“I find television very educational. Every time someone switches it on, I go into another room and read a good book.”
– Groucho Marx
Well, I don’t do necessarily do that every time (Groucho Marx might not have either), but he does have a point.
Here are books I recommend from what I finished reading in September.
1. Now What?
How to Move Forward When We’re Divided
by Sarah Stewart Holland, Beth Silvers
Have you lost connection with someone you once were close to due to conflict over politics, religion, social issues, etc.? Sarah and Beth from the podcast Pantsuit Politics don’t offer a step-by-step solution in this new book, but they do offer a general path forward to finding peace again in spite of our seeming divisions. Helpful and encouraging.
“Life is about presence. Connection is not zero-sum. Our presence in one another’s lives has to become more visible than our conflicts.”
“Now what? Keep moving forward. Keep showing up with all of your gifts and your desires and your discernment about how you can contribute more by loving more, even when you disagree with your people about basically everything for always.”
2. Beating Guns
Hope for People Who Are Weary of Violence
by Shane Claiborne, Michael Martin
We’re all disturbed by gun violence. This book shows how gun deaths are both a heart problem and a gun problem. It’s full of statistics that reveal just how extensive our problem has been for many years. But it also points us to a way out, if we’re willing. I highly recommend this book for all of us. You’ll pick up on a Christian perspective in it, but you don’t have to be a Christian to benefit from this book.
“A gun is much more likely to be used in a suicide, a domestic homicide, or an accidental shooting than it is to be used to ward off a criminal.”
“We have been better at protecting guns than protecting people.”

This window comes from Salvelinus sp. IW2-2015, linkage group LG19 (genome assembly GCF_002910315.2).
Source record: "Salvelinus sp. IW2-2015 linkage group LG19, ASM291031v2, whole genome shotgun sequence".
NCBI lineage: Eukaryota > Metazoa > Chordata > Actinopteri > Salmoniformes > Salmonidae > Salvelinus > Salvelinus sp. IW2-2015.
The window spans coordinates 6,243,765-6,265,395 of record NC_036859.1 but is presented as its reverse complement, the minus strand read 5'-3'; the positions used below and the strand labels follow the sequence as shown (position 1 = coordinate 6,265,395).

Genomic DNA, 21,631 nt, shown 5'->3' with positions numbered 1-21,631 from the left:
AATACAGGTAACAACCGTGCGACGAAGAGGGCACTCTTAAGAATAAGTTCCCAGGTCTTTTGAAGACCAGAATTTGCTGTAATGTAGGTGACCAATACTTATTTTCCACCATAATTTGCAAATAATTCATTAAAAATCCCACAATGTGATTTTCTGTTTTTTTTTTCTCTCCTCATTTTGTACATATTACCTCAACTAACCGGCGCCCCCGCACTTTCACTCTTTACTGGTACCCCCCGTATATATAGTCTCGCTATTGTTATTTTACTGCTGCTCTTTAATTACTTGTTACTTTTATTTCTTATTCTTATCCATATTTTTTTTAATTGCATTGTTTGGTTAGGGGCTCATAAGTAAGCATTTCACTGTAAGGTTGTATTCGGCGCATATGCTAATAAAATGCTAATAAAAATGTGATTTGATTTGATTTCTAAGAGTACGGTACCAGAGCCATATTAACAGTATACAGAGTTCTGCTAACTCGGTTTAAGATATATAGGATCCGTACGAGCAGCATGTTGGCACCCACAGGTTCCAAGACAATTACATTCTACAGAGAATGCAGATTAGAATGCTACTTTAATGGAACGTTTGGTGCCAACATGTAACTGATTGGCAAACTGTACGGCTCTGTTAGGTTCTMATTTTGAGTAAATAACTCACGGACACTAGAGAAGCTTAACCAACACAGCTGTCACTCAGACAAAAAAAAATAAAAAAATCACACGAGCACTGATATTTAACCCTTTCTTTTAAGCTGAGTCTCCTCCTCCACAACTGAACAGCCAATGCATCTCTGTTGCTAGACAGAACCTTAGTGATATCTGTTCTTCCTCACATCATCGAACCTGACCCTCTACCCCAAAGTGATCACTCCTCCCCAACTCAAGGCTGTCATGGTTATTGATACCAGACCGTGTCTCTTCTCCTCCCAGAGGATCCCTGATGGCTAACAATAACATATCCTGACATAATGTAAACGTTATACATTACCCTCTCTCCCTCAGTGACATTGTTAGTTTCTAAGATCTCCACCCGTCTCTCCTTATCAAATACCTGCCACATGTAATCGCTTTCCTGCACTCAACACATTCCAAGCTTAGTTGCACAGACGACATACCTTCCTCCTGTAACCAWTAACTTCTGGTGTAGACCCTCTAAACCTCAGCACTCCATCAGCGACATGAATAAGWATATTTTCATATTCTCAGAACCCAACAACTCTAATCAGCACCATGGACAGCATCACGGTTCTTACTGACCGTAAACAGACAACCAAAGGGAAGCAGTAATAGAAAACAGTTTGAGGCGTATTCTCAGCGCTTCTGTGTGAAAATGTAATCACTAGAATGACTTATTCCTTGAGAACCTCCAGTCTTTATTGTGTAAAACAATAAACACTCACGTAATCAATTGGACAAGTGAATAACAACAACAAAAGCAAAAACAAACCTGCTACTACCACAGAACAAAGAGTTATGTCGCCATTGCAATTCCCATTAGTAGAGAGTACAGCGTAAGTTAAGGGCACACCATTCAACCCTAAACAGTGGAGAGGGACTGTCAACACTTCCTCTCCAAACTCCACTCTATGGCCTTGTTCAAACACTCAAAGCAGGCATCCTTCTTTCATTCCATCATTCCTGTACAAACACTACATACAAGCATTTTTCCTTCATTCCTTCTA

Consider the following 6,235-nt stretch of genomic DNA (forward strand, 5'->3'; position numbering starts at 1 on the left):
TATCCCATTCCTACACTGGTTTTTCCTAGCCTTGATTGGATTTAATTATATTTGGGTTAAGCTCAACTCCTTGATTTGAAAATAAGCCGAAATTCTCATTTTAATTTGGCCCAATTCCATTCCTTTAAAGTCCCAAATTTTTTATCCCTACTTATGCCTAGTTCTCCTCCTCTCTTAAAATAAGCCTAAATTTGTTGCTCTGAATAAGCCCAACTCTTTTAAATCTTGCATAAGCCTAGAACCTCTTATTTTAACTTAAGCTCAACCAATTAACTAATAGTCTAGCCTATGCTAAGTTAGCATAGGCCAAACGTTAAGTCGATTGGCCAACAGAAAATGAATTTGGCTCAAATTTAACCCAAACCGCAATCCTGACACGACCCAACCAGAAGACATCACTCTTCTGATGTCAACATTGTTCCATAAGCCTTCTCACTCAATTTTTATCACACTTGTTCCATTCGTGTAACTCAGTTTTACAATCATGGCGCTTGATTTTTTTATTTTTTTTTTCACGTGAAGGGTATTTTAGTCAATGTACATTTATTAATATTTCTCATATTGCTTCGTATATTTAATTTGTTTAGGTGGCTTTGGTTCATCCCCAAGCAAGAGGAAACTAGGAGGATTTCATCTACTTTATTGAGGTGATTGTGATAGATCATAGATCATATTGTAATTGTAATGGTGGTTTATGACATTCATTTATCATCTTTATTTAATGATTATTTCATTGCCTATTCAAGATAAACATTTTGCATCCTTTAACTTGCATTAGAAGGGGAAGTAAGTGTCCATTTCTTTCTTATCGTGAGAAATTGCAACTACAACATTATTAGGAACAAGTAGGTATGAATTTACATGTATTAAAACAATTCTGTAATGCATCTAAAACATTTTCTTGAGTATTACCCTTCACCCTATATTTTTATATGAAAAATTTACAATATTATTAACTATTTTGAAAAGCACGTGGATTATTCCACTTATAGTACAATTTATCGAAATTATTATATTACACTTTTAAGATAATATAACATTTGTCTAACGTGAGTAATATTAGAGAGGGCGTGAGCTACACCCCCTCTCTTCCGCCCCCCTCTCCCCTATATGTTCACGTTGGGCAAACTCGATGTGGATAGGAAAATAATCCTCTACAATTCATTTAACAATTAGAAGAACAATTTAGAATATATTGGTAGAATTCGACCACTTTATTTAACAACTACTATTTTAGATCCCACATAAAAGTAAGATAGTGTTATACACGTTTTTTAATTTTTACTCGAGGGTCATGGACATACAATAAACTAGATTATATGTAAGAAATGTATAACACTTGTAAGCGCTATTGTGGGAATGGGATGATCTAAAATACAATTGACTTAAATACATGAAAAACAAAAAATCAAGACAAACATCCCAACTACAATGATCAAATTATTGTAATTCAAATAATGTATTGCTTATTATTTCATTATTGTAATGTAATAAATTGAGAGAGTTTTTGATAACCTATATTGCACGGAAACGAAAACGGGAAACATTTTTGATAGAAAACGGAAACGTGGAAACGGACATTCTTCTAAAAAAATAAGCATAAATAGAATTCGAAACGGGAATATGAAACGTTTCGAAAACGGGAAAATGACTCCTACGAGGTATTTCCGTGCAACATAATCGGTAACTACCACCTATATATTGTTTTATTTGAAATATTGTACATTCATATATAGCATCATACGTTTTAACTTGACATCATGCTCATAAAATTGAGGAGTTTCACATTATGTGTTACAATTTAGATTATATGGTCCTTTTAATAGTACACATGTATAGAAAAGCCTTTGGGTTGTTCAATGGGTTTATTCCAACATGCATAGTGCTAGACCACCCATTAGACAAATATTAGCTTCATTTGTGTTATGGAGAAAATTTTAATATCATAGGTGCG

“Every human is created in the image of God. We have love in our DNA. There is something in almost every person that recognizes that killing is wrong.”
3. Why I Left Church to Find Jesus
A Personal Odyssey
by Julie McVey
The title drew me to this Kindle Unlimited book (my free 3-month Amazon account will expire soon). Julie McVey explains her interesting yet painful journey in and out of organized religion in this short book. Many will relate to her story.
“I’d rather stand before God and Him tell me I loved too much and that my love clouded my judgment than Him tell me I didn’t love enough and that my judgment clouded my love.”
Reckoning with the Public Library
by Amanda Oliver
I frequent my library continually to borrow its many books. Why do you use the library? For many people, it’s more complicated than checking out books. Former librarian Amanda Oliver writes about her years as a librarian in Washington, DC, in a high-poverty neighborhood. She tells an important story about how we should think about modern libraries and how they’re evolving.
5. Get Untamed
by Glennon Doyle
This colorful journal is an accompaniment to Glennon Doyle’s bestseller Untamed. But reading the book isn’t a prerequisite. I worked through the journal with a small group of women in a zoom group. The questions provoked lots of thought and conversation among us. Like all journals, you get out of it what you put into it.
6. The Downstairs Neighbor
by Helen Cooper
When a teenage girl disappears in London, the neighbors in the apartment all become suspects through their own circumstances. Intriguing and well-told, this novel kept me wondering what would be uncovered next.
7. The Last House on the Street
by Helen Cooper
Highly recommend. This novel flips back and forth between 1965 and 2010 in a town in North Carolina. The search for justice ties both generations together in a mysterious yet important plot of social justice and family security.
- Nonviolent Communication
A Language of Life
by Marshall B. Rosenberg
- Share Your Stuff. I’ll Go First.
10 Questions to Take Your Friendships to the Next Level
by Laura Tremaine
- Beyond the Enneagram
An Invitation to Experience a More Centered Life with God
by Marilyn Vancil
- Radical Compassion
Learning to Love Yourself and Your World with the Practice of RAIN
by Tara Brach
- 100% Right 50% of the Time
How to Prevent Fallacies in Decision Making
- Thing Explainer
Complicated Stuff in Simple Words
by Randall Munroe
What good book are YOU reading this month? Please share in the comments.
- Share Four Somethings—September 2022
- Fix Your Attention on the Nearest Wound